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Old 10-12-2012, 07:40 PM   #21
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Buzz,
I'm not a fan of the Forfjord club. They seem to work fairly well and many to most fishermen almost worship them but I've never seen a small one on a boat. When I see a small one on a boat that has used it for years I'll take notice. My friend in Alaska that has a 30' Willard like mine has a 65lb Forfjord and is looking for a Dreadnought
I think one of the good features of the Forfjord is that in a wind direction change one fluke always stays engaged w the bottom so resetting isn't required but one might spend the night on only one fluke and it could be likely that most of the time only one fluke get's buried. With the Danforth that probably isn't possible.
Peter I think the Forfjord is definitely related to the Danforth. Take away the stock bar, make it much heavier and spread the the flukes apart quite a bit and you've got the basic Forfjord. Unlike the Danforth the Forfjord is very heavy for the amount of fluke area. If one is inclined toward heavy anchors bordering on the Navy types I think the Dreadnought is a better anchor but it's not easy to copy and they haven't made any for a long time. Actually I've never seen a Dreadnought copy and most are very rusty but re-galvanizing shouldn't be a problem.
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Old 10-12-2012, 08:01 PM   #22
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After I'd graduated college and was working in commercial television I once wrote a letter (on a typewriter) to one of my best friends who was then--- and still is--- a professor in theatre at Virgina Tech. The letter was about three pages long, single spaced. I used no capital letters, no punctuation, and put no spaces between the words. sothewholeletterlookedlikethisanditwentonforthreep agesandheandhiswifespentseveralhoursfiguringoutwha titsaid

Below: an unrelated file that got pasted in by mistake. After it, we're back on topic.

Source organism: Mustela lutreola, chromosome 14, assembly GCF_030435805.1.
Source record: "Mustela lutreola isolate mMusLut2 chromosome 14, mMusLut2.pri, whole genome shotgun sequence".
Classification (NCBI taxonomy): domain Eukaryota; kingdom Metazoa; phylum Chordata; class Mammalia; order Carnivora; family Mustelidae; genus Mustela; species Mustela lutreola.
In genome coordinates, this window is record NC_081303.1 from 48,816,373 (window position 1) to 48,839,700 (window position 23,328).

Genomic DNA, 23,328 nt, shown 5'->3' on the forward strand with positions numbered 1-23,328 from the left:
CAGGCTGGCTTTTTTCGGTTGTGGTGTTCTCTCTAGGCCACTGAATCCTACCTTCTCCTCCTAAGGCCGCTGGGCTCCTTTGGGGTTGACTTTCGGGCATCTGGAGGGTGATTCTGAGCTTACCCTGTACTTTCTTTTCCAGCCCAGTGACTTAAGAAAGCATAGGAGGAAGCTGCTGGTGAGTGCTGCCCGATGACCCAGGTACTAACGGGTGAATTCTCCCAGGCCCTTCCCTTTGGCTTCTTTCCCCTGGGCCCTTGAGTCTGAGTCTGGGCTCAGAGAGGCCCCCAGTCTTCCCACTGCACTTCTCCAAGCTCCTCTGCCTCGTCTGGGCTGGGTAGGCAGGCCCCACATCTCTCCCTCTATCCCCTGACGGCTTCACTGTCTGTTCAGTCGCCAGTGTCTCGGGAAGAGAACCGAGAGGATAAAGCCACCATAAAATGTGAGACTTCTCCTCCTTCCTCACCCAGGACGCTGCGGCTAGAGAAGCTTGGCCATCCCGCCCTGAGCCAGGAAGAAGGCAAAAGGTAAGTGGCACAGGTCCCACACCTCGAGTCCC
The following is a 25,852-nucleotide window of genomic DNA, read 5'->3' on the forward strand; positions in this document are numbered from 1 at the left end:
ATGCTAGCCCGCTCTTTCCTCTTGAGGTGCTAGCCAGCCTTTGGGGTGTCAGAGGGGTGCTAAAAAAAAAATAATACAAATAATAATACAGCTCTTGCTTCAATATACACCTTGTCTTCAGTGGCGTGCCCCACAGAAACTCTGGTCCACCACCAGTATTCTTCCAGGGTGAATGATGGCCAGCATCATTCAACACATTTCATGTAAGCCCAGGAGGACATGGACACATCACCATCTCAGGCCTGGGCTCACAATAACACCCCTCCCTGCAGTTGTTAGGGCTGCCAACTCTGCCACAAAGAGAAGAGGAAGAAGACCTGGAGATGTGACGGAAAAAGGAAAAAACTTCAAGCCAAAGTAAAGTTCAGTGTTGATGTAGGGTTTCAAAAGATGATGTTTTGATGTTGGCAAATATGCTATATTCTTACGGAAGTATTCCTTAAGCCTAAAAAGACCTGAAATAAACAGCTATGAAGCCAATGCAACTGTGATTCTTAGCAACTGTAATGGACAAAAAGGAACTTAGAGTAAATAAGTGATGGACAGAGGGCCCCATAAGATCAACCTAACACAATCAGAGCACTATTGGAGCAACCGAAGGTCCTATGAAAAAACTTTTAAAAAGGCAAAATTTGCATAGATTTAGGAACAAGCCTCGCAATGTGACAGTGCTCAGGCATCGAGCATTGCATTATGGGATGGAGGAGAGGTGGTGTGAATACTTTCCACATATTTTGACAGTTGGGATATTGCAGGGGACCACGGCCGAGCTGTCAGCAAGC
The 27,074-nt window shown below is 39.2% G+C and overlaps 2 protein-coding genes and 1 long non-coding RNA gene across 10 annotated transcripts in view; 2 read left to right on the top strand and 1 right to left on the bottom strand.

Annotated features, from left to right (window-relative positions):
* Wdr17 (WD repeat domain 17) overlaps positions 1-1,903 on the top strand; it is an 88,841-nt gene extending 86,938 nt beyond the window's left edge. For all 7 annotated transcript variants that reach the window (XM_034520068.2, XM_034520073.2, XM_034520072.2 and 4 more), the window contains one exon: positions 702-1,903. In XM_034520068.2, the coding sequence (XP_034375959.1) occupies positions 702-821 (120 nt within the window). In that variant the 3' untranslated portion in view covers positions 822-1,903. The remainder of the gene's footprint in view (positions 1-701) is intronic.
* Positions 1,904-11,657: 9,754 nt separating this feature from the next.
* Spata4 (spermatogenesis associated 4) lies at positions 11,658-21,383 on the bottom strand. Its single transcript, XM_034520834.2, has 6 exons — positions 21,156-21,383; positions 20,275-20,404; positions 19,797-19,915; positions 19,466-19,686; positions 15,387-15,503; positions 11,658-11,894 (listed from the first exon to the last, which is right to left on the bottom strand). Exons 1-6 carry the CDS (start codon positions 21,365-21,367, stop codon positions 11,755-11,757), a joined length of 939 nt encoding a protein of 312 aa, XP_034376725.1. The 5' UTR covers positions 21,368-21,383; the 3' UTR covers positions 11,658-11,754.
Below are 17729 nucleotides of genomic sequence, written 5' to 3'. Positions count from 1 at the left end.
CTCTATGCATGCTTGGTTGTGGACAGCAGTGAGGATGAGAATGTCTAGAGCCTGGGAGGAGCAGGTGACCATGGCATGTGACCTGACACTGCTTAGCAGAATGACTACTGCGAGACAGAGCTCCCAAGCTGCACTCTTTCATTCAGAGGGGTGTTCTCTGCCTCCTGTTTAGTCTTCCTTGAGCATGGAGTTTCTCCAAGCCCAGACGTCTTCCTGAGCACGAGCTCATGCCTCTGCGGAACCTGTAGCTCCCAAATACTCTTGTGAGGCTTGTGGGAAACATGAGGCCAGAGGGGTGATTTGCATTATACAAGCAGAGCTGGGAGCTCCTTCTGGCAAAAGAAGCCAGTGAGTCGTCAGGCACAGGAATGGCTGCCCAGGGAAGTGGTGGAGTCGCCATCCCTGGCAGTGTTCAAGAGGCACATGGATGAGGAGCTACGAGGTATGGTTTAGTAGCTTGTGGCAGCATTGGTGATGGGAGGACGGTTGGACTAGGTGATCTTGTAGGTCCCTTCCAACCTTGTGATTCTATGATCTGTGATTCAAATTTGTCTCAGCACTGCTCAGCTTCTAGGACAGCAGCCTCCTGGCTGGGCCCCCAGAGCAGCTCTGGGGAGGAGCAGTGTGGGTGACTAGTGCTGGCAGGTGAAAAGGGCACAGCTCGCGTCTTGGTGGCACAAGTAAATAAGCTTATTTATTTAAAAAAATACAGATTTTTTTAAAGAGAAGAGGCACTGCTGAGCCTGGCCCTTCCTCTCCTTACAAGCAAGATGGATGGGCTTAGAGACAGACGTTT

My friend still has it.

Reading abbreviated or misspelled text is easy.

nfactitsntncssrytoinclallltrstomkitndrstndble
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Old 10-14-2012, 11:15 PM   #23
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Buzz and Eric I should perhaps have qualified my 'Danforth type' statement a bit. I suspect you both knew this but to clarify...I call any anchor with two flukes joined and hinged horizontally at the end of the shank, and with angled flanges attached to the flukes where they are joined opposite the end of the shank, that deflect the flukes downwards, whichever side they end up lying on, Danforth types. Of course it could be argued the Danforth is just a modified dreadnaught or ships anchor - it they had a name I don't know it, but they all look rather variations on the dreadnaught theme anyway.
The issue there is they are vulnerable to skidding along the surface if the substrate is firm or weed-covered, and possibly a bit slow to reset with a large angle of pull change. However, on a vessel large enough to handle a heavy one - of any of these so-called Danforth/Dreadnaught/Forfjord/Fortress types - much of that is academic, I suspect.
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Old 10-15-2012, 12:36 PM   #24
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Oh yes Peter,
I forgot about the "pads" or "ramps" at the center of the anchor opposite the skinny end of the flukes that lift that end of the anchor that gives the flukes their angle of attack. Setting is probably fairly to mostly dependent on that as all these anchors (Dreadnought, Forfjord, Navy and Danforth) have that feature.